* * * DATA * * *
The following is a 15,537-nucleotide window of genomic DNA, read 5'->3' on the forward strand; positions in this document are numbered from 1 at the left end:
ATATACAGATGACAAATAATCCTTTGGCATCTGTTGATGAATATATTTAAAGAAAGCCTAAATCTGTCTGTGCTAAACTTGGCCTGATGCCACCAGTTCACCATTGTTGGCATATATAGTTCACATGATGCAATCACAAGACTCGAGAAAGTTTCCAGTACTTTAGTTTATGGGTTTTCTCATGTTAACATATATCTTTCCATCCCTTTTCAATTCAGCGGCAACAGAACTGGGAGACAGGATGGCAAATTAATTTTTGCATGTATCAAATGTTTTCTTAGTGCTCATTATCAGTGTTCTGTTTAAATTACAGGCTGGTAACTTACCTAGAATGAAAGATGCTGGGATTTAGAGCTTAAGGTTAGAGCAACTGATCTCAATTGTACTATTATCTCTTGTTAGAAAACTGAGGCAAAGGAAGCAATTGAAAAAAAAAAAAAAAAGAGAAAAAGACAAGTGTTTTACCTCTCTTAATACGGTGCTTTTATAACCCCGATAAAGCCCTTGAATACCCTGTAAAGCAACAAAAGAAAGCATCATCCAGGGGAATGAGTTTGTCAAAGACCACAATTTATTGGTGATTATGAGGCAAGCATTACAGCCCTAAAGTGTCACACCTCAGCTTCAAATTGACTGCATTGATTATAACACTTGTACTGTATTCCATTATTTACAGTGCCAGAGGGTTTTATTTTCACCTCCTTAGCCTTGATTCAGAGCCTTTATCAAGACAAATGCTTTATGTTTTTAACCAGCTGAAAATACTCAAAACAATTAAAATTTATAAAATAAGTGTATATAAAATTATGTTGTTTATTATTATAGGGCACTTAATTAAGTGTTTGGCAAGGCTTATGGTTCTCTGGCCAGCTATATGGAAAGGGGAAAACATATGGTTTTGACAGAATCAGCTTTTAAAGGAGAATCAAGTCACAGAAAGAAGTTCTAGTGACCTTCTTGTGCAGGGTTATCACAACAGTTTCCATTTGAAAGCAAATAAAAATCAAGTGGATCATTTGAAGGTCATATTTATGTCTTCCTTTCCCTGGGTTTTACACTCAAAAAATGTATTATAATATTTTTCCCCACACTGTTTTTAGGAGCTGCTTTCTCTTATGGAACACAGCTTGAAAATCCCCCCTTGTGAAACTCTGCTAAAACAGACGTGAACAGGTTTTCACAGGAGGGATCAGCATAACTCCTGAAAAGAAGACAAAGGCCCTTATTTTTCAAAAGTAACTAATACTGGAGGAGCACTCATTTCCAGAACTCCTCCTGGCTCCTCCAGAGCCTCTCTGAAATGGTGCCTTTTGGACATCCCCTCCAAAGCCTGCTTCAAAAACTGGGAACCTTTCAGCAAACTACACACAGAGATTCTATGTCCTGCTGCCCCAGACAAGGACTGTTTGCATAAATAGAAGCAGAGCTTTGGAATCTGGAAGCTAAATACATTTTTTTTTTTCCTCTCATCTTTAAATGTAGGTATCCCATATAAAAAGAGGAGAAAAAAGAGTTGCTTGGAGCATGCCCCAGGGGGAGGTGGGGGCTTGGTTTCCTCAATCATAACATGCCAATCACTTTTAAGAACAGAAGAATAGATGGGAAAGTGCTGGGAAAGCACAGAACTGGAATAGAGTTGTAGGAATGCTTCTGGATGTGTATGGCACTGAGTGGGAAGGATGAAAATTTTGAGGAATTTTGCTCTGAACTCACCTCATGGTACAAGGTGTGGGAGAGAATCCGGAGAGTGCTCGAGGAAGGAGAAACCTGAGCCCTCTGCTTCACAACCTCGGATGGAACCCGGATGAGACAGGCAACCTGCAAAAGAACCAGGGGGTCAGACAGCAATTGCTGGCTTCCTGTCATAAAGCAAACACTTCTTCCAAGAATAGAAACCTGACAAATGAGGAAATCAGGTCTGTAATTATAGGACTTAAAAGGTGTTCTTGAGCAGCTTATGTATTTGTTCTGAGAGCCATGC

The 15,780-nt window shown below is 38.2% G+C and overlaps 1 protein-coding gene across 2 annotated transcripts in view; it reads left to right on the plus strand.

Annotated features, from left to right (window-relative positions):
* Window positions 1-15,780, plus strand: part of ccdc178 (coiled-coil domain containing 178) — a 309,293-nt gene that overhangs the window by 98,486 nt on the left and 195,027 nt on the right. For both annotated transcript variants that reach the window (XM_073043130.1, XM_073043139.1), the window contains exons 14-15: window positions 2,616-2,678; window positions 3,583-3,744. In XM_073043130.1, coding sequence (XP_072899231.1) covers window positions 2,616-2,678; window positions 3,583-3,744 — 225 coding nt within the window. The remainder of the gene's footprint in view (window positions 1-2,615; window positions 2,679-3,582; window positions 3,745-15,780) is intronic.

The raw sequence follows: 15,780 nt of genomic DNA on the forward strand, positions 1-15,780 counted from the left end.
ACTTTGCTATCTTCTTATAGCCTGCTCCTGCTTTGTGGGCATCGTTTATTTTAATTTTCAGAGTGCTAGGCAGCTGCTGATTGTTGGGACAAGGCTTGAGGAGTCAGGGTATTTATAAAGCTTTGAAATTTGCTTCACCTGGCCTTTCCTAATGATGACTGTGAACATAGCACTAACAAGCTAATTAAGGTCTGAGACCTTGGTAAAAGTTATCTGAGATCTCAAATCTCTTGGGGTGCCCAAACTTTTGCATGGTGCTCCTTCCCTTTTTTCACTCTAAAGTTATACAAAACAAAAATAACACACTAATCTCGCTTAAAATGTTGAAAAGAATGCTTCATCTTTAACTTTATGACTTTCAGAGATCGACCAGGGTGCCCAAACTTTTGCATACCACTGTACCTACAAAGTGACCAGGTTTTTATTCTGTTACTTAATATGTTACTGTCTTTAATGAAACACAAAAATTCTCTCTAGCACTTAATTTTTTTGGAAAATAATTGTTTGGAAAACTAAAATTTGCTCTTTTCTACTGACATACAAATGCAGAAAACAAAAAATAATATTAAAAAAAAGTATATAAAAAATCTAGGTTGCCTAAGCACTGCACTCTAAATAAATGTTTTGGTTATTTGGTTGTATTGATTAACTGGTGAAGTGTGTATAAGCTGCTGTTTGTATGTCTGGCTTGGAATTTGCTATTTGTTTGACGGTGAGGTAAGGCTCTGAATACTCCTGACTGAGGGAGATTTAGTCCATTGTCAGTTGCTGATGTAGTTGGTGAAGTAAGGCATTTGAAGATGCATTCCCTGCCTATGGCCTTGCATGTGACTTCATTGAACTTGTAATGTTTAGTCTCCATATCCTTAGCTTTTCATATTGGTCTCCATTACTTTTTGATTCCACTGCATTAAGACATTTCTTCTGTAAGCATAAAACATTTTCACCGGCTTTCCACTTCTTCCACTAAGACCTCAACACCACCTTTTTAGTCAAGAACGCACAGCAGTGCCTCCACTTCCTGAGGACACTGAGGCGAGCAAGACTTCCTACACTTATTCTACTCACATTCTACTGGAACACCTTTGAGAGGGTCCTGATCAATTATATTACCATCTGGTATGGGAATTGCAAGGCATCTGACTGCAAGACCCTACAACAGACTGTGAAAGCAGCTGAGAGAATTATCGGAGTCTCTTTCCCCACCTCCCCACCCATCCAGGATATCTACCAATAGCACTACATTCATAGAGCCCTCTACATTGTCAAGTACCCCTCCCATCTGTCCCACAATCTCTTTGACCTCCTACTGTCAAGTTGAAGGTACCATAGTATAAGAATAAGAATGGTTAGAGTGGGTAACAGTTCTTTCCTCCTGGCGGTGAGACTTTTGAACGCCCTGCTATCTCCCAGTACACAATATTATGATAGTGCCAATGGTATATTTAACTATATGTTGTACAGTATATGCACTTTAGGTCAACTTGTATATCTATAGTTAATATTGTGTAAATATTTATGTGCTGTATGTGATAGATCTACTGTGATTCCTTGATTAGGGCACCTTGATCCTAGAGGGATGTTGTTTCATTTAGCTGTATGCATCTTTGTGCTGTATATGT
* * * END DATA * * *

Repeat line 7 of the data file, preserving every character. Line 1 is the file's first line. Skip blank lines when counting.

ACTTTGCTATCTTCTTATAGCCTGCTCCTGCTTTGTGGGCATCGTTTATTTTAATTTTCAGAGTGCTAGGCAGCTGCTGATTGTTGGGACAAGGCTTGAGGAGTCAGGGTATTTATAAAGCTTTGAAATTTGCTTCACCTGGCCTTTCCTAATGATGACTGTGAACATAGCACTAACAAGCTAATTAAGGTCTGAGACCTTGGTAAAAGTTATCTGAGATCTCAAATCTCTTGGGGTGCCCAAACTTTTGCATGGTGCTCCTTCCCTTTTTTCACTCTAAAGTTATACAAAACAAAAATAACACACTAATCTCGCTTAAAATGTTGAAAAGAATGCTTCATCTTTAACTTTATGACTTTCAGAGATCGACCAGGGTGCCCAAACTTTTGCATACCACTGTACCTACAAAGTGACCAGGTTTTTATTCTGTTACTTAATATGTTACTGTCTTTAATGAAACACAAAAATTCTCTCTAGCACTTAATTTTTTTGGAAAATAATTGTTTGGAAAACTAAAATTTGCTCTTTTCTACTGACATACAAATGCAGAAAACAAAAAATAATATTAAAAAAAAGTATATAAAAAATCTAGGTTGCCTAAGCACTGCACTCTAAATAAATGTTTTGGTTATTTGGTTGTATTGATTAACTGGTGAAGTGTGTATAAGCTGCTGTTTGTATGTCTGGCTTGGAATTTGCTATTTGTTTGACGGTGAGGTAAGGCTCTGAATACTCCTGACTGAGGGAGATTTAGTCCATTGTCAGTTGCTGATGTAGTTGGTGAAGTAAGGCATTTGAAGATGCATTCCCTGCCTATGGCCTTGCATGTGACTTCATTGAACTTGTAATGTTTAGTCTCCATATCCTTAGCTTTTCATATTGGTCTCCATTACTTTTTGATTCCACTGCATTAAGACATTTCTTCTGTAAGCATAAAACATTTTCACCGGCTTTCCACTTCTTCCACTAAGACCTCAACACCACCTTTTTAGTCAAGAACGCACAGCAGTGCCTCCACTTCCTGAGGACACTGAGGCGAGCAAGACTTCCTACACTTATTCTACTCACATTCTACTGGAACACCTTTGAGAGGGTCCTGATCAATTATATTACCATCTGGTATGGGAATTGCAAGGCATCTGACTGCAAGACCCTACAACAGACTGTGAAAGCAGCTGAGAGAATTATCGGAGTCTCTTTCCCCACCTCCCCACCCATCCAGGATATCTACCAATAGCACTACATTCATAGAGCCCTCTACATTGTCAAGTACCCCTCCCATCTGTCCCACAATCTCTTTGACCTCCTACTGTCAAGTTGAAGGTACCATAGTATAAGAATAAGAATGGTTAGAGTGGGTAACAGTTCTTTCCTCCTGGCGGTGAGACTTTTGAACGCCCTGCTATCTCCCAGTACACAATATTATGATAGTGCCAATGGTATATTTAACTATATGTTGTACAGTATATGCACTTTAGGTCAACTTGTATATCTATAGTTAATATTGTGTAAATATTTATGTGCTGTATGTGATAGATCTACTGTGATTCCTTGATTAGGGCACCTTGATCCTAGAGGGATGTTGTTTCATTTAGCTGTATGCATCTTTGTGCTGTATATGT